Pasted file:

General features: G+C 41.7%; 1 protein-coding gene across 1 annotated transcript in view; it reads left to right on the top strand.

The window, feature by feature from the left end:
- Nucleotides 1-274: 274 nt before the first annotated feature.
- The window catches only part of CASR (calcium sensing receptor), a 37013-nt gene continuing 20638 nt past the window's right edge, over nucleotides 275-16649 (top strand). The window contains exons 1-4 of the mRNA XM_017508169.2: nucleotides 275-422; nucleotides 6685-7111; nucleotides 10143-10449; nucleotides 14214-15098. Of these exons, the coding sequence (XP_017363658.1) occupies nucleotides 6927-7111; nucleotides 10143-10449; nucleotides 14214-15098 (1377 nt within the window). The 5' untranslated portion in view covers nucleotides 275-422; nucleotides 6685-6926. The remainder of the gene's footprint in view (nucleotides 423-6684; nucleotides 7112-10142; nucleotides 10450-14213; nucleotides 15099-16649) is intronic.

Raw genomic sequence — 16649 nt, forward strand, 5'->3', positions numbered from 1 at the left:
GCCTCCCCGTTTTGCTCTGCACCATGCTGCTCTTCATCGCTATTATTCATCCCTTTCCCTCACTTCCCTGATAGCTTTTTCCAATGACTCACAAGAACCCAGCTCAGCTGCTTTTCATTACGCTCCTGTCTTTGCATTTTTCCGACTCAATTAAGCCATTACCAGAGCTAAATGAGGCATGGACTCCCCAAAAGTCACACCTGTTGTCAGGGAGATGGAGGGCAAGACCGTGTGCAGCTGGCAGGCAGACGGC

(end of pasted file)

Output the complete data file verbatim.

General features: G+C 41.7%; 1 protein-coding gene across 1 annotated transcript in view; it reads left to right on the top strand.

The window, feature by feature from the left end:
- Nucleotides 1-274: 274 nt before the first annotated feature.
- The window catches only part of CASR (calcium sensing receptor), a 37013-nt gene continuing 20638 nt past the window's right edge, over nucleotides 275-16649 (top strand). The window contains exons 1-4 of the mRNA XM_017508169.2: nucleotides 275-422; nucleotides 6685-7111; nucleotides 10143-10449; nucleotides 14214-15098. Of these exons, the coding sequence (XP_017363658.1) occupies nucleotides 6927-7111; nucleotides 10143-10449; nucleotides 14214-15098 (1377 nt within the window). The 5' untranslated portion in view covers nucleotides 275-422; nucleotides 6685-6926. The remainder of the gene's footprint in view (nucleotides 423-6684; nucleotides 7112-10142; nucleotides 10450-14213; nucleotides 15099-16649) is intronic.

Raw genomic sequence — 16649 nt, forward strand, 5'->3', positions numbered from 1 at the left:
GCCTCCCCGTTTTGCTCTGCACCATGCTGCTCTTCATCGCTATTATTCATCCCTTTCCCTCACTTCCCTGATAGCTTTTTCCAATGACTCACAAGAACCCAGCTCAGCTGCTTTTCATTACGCTCCTGTCTTTGCATTTTTCCGACTCAATTAAGCCATTACCAGAGCTAAATGAGGCATGGACTCCCCAAAAGTCACACCTGTTGTCAGGGAGATGGAGGGCAAGACCGTGTGCAGCTGGCAGGCAGACGGC